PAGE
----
I had started promoting the event a couple months back. I threw together a flyer, designed a cute tri-fold to hand out at the event, special ordered Tshirts for David Maine and me to wear during the reading, and sent out personal invites, mass event invites, and event reminders through Twitter, Facebook, and Goodreads.
I'm not sure what else I could have done to hype it up. And it's sad-making, because David Maine is an awesome author and I feel like Brooklyn really missed out on something good last night.
Yesterday was my first time visiting Book Thug Nation, our host space. It's this teeny little bookstore on N 3rd street in Willamsburg, Brooklyn. Barely larger than my bedroom, it sits beside an antique shop and directly across the street is this great little German bar that David and I slipped into, grabbing a celebratory beer before the reading began.
We head back over to Book Thug Nation, help the store associate set up the chairs, and while David grabs a seat in preparation, I scout the sidewalks to see who's coming and talk up the reading to a few of the browsers. One local, Anna, took an interest in hearing more about the book and the three of us chatted for a bit about music and books and mass-consumer-madness.
Eventually, the store associate asked if anyone else was coming. She was itching to open the store back up to the public before she had to close for the evening. We had an audience of one, and David had no one to read to. Dejected and humiliated, I thanked Anna for hanging out, apologized profusely to David as I helped fold up the empty chairs, and asked for directions to our separate subway lines.
After David and I said goodbye, I walked down the length of Berry St toward the L running everything through my head. I considered chucking in the towel. I replayed the conversation David and I had on our way to the bookstore earlier that evening - where we discussed the power (or lack thereof) of social media, blogging vs professional newspaper reviews - and how certain I had been that voices matter, no matter how small, so long as there was an audience for them. I thought about how he had tried to prepare me for tonight's event by making sure I had set "low expectations", and I thought that no one could ever their expectations low enough to prepare for a turnout of ZERO people. I felt like a failure. I felt like everything I had ever done up to this point was for shit. For nothing. For no one. Who was I kidding, I had no audience! No one was listening to a fucking thing I was saying! I was talking to empty space. But worst of all, I felt like I had let David down. And that bothered me the most.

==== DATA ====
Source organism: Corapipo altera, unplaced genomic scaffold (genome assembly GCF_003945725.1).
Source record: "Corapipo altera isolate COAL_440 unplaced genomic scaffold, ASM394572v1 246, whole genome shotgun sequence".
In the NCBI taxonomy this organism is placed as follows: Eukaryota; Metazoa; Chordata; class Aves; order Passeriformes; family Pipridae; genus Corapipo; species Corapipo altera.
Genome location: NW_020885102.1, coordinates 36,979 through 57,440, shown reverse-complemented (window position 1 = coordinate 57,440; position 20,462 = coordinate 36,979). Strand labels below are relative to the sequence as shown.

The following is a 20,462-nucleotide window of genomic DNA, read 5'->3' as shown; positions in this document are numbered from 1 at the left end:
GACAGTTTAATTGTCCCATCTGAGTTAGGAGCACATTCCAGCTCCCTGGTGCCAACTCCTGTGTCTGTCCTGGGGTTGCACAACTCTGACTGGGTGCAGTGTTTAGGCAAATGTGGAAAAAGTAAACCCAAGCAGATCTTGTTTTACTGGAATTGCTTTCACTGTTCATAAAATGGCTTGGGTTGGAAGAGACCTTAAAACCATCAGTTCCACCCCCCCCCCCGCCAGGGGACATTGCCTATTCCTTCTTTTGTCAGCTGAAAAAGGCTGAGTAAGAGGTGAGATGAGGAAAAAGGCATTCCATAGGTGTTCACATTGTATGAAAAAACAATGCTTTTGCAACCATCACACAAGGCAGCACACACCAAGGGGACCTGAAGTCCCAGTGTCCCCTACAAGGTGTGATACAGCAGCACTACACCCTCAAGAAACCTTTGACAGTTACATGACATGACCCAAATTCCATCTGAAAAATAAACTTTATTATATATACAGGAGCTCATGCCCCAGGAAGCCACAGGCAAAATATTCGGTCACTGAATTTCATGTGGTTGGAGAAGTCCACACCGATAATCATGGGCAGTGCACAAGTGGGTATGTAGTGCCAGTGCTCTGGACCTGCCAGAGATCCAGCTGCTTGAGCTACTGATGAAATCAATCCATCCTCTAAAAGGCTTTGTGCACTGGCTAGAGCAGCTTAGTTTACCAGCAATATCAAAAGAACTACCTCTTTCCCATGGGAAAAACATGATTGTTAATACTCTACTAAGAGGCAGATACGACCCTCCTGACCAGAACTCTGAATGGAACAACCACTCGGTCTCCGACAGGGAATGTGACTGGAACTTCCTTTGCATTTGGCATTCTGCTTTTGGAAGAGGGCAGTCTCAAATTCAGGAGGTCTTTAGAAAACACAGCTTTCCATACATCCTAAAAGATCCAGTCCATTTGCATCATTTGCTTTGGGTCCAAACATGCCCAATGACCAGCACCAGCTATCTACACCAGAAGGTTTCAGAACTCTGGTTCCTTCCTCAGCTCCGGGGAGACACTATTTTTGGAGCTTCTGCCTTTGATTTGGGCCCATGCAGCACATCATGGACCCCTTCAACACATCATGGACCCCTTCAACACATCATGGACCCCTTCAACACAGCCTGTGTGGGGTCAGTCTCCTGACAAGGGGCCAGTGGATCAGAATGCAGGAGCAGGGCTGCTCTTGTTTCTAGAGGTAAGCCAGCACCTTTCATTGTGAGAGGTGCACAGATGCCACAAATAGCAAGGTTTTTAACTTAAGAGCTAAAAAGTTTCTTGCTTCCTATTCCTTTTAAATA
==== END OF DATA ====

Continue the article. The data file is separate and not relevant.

So, it's the morning after, and while I continue to struggle with feelings of frustration and humiliation and gag on the ginormous heap of humble pie the universe served to me last night, I know that I am going to continue to fight the good fight for exceptional literature. I won't back down and play dead, I won't quiet my voice, I won't give up on spreading the word about the authors I enjoy and the amazing stories they have to tell... because I can't.
Now excuse me while I burrow back under the covers and continue my pity-party-for-one. I'm not quite done feeling sorry for myself.